The Federals went back to Ft. Smith a short time later to blockade the town to keep the Rebels out. The General’s name was, I think, Thayer, of the Federal Army at Ft. Smith. I remember Federal Judge Parker, he was in charge of crimes committed in the Indian Territory, between Indians and Whites. By this I mean, if an Indian killed a White or a White killed an Indian it came up before Judge Parker, but if o­ne Indian killed another Indian it was up to the Tribal law. Everyone dreaded to be brought up before this old Judge Parker, because he was very severe with offenders. The old Iron Posts o­n the Arkansas and Indian Territory line were put in to settle an argument over how far East the I.T. [Indian Territory] land went. West of Old Hartford was a Grocery store (Grog Store), this store was about 2 or 3 miles from Old Hartford and the Arkansas, and I.T. Line ran about 20 feet o­n the West side of the building. An old man owned it, named George Foster. o­ne night in 1861, a bunch of Choctaws from Indian Territory, came over to this grocery store and got drunk and got to fighting. O­ne Indian, whose name was Pack Sweeney cut another Indian’s throat and killed him (his name was Cumby). The bunch, after the throat cutting, left to go back to the Indian Territory. They left the dead Cumby with his jugular vein cut, o­n the front porch of the Grocery store. I saw him the next morning when I went down there. The I.T. law could not bother Sweeney because he killed this other Indian in Arkansas and not in the I.T. after the killing. So the Arkansas Officers just waited till Sweeney came back into Arkansas. Not long after the killing Sweeney came across the line into Arkansas and they got him. They brought him past our house, when they got him. They were taking him to Greenwood, as this was the county seat. There they sentenced him to the penitentiary. He was turned loose later to join the Rebel Army. I, James Robert Barnes, and my father, Joseph Barnes, were Charter Members of the Masonic Lodge, called Moshulatubby Lodge No. 13, about o­ne and o­ne-half miles north-west of Kullychaha. Martin James, a Choctaw, was also a charter member.

Joseph Barnes, Father Born 1829

Sarah Elizabeth (Tucker) Barnes (second wife) born, 1839

Joseph Barnes, Father died Sept. 13, 1895

(Joseph Barnes’ children by Nancy Goforth).

James R. V. Barnes born May 14, 1849

Mary Jane Barnes born Dec. 10, 1851

William T. Barnes born Sept. 30, 1854

(Joseph Barnes’ children by Sarah Elizabeth Tucker).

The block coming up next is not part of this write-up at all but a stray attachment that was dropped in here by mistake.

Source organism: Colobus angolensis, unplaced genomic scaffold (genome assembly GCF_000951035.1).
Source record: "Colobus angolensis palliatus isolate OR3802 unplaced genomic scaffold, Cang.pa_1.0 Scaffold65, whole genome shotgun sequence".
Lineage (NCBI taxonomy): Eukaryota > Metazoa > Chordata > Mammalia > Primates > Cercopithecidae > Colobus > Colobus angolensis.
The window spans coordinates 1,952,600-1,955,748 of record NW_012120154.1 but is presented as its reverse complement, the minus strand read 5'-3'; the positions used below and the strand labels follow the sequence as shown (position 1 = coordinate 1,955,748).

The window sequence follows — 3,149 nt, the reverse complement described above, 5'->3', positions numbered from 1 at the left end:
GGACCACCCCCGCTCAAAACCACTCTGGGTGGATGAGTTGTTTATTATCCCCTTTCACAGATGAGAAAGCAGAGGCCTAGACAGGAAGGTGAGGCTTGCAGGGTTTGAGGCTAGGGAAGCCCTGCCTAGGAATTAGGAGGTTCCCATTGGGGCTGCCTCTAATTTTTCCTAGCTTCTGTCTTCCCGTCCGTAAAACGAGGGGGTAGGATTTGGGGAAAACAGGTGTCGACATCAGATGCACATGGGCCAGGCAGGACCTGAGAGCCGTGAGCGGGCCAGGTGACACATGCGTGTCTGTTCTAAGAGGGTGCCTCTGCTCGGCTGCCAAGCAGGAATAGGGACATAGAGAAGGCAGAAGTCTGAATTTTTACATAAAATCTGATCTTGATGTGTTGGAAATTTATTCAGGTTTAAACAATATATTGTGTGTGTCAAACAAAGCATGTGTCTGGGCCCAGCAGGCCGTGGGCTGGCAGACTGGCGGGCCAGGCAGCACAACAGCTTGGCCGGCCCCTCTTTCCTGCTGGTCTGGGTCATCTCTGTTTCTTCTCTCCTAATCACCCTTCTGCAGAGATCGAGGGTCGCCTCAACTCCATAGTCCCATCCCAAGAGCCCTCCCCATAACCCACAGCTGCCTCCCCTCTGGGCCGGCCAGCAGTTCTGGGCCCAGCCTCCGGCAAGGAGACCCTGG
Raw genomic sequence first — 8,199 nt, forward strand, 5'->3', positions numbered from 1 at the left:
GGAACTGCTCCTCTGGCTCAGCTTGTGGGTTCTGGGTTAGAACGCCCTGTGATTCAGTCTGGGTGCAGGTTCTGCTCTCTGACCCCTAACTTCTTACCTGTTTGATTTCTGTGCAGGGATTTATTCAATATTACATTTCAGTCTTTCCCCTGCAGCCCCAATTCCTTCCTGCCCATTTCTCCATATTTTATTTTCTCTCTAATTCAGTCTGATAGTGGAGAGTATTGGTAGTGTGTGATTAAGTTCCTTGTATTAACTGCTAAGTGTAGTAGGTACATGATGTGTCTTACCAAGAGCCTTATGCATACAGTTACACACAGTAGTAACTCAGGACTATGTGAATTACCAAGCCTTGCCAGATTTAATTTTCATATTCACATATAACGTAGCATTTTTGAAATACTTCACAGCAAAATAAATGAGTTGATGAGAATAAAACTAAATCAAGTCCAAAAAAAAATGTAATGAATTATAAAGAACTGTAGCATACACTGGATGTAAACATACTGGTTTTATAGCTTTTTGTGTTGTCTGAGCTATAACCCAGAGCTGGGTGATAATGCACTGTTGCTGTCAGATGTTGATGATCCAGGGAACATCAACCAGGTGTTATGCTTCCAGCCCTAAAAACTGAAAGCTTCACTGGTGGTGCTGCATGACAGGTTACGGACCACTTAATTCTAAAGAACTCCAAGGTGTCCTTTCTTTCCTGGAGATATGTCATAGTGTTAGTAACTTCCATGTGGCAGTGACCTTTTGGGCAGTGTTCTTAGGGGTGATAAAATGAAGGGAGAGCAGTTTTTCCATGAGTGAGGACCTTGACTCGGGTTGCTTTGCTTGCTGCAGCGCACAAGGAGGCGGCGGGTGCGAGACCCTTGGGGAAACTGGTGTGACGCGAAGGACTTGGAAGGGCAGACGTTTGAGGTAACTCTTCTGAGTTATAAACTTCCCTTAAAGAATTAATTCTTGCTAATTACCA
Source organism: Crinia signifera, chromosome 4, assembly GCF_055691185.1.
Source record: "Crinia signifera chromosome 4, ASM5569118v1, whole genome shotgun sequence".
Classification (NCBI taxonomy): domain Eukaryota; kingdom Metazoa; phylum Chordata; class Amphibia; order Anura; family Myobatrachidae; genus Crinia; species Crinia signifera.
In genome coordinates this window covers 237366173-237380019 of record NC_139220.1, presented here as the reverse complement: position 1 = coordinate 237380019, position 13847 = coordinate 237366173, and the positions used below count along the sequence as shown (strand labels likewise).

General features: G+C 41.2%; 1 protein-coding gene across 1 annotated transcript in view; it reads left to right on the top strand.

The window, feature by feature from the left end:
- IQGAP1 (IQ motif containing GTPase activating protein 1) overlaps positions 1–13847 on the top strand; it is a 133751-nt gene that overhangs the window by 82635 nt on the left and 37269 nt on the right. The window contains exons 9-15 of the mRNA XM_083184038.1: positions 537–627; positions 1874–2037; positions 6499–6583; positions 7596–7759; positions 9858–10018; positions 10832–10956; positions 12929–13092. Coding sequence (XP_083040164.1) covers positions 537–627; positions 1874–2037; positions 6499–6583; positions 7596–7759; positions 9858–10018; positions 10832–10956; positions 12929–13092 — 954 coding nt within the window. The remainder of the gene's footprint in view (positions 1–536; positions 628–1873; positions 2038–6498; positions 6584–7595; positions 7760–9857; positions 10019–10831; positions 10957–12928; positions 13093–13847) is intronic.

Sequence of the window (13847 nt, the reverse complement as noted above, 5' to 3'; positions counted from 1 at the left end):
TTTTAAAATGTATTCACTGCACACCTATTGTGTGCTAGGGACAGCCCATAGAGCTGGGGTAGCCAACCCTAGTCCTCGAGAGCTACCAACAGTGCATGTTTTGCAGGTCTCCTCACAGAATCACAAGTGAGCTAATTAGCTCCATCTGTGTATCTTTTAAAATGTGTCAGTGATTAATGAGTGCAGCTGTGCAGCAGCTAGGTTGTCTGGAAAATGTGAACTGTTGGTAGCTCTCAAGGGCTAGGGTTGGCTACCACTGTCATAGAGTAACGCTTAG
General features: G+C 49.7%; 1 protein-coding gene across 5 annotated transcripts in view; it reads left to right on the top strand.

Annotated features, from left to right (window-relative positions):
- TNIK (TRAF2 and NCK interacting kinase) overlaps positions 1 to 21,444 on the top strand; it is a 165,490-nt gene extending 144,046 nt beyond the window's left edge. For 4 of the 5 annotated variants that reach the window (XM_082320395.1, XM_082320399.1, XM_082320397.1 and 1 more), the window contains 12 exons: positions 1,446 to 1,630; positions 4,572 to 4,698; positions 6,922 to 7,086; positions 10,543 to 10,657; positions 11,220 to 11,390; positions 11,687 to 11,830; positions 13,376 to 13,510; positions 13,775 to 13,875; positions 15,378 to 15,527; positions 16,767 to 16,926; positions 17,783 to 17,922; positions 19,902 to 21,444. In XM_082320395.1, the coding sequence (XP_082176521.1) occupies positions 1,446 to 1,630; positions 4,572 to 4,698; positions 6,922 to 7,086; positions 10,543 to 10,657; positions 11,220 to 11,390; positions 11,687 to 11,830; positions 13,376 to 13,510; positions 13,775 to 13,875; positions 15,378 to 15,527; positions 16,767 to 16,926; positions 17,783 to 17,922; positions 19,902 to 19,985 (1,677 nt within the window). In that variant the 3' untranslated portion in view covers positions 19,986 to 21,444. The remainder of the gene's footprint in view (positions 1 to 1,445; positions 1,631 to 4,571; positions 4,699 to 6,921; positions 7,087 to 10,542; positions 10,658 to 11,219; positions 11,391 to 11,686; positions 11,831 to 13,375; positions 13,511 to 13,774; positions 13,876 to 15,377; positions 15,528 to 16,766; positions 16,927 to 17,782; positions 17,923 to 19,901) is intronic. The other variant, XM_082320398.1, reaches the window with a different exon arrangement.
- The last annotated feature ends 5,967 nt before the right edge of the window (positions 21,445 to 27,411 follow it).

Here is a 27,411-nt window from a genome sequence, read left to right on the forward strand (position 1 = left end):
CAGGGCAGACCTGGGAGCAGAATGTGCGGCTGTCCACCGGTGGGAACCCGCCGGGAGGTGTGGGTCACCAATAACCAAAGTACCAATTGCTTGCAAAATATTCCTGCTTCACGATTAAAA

Nancy E. Barnes born May 22, 1861

Josephine Barnes born July 21, 1863

Patience Barnes born Dec. 25, 1865

Edward Z. Barnes born May 23, 1868

John C. Barnes born Nov. 25, 1870

Lewis M. Barnes born Jan. 18, 1872

Daniel N. Barnes born July 1, 1876

(son of James Robert Barnes by Fanny Anderson)

John A. Barnes born June 8, 1892

James T. Barnes born Oct. 28, 1870

This record I, Marvin Rowley, copied out of an old Bible. The Bible belonged to Joseph Barnes when he used to preach. The name of it is “The Peerless Edition of the Parallel Bible. “It was by the Historical Publishing Co., St. Louis Missouri, Philadelphia Pa., San Francisco California., Cost $25.00 with reduction to preachers. I, James Robert Barnes stayed about four or five years at Salt Lake Prairie after moving from Old Hartford, then moved o­n Nail Creek buying a lease o­n a place form a man named Dobbs. Stayed there about two years, and sold the lease to Isaac Napair. Moved to a place o­ne mile N.W. of Gilmore o­n Gap Creek, and bought a lease for $300.00, from John Mills. This land was partly improved when I got it. It belonged to John Durant, a full-blood Choctaw Indian. I then sold the lease to Bill Page, a Choctaw Indian. I stayed here till Statehood. About 1909, I was Postmaster at Gilmore, Oklahoma. I held this job and ran a grocery store together for about 12 years. Went out of business and stayed there a little while and in 1932 came to Poteau and have lived here since. I, Mrs. James R. Barnes, used to spin and wove jeans, counter-panes, coverlids for beds, lintsey, cotton cloth, cloth to make underclothes, knit gloves, stockings, socks, and suspenders. We always cooked o­n a fireplace, as we had no stove. We cooked with skillet and lids and pots made of potmetal. We dried beef o­n scaffold or by a fire. We also dried peaches, apples, grapes, black-berries, and jerked venison.


Take the inner bark of Blackjack tree, boil up about four or five gallons, take out bark when boiled good. Put in two or three table spoonfuls of Copper as while hot, boil for a few minutes and then put in clothes. Makes a dark Purple color.

Walnut bark used as above makes a brown color. Red Oak used as above makes a purple. Indigo weeds boil and put madder about 10 tablespoons full in four or five gallons of solution. Dye when hot, makes a Pale Blue color.

Polecat weeds boiled and set with copperas as in using Blackjack bark, make a Purple color.

Log wood, buy at store, pulverize about 1 ounce, boil in about four gallons of water, put in 1 tablespoon full of table salt, then dye. Makes the color of black.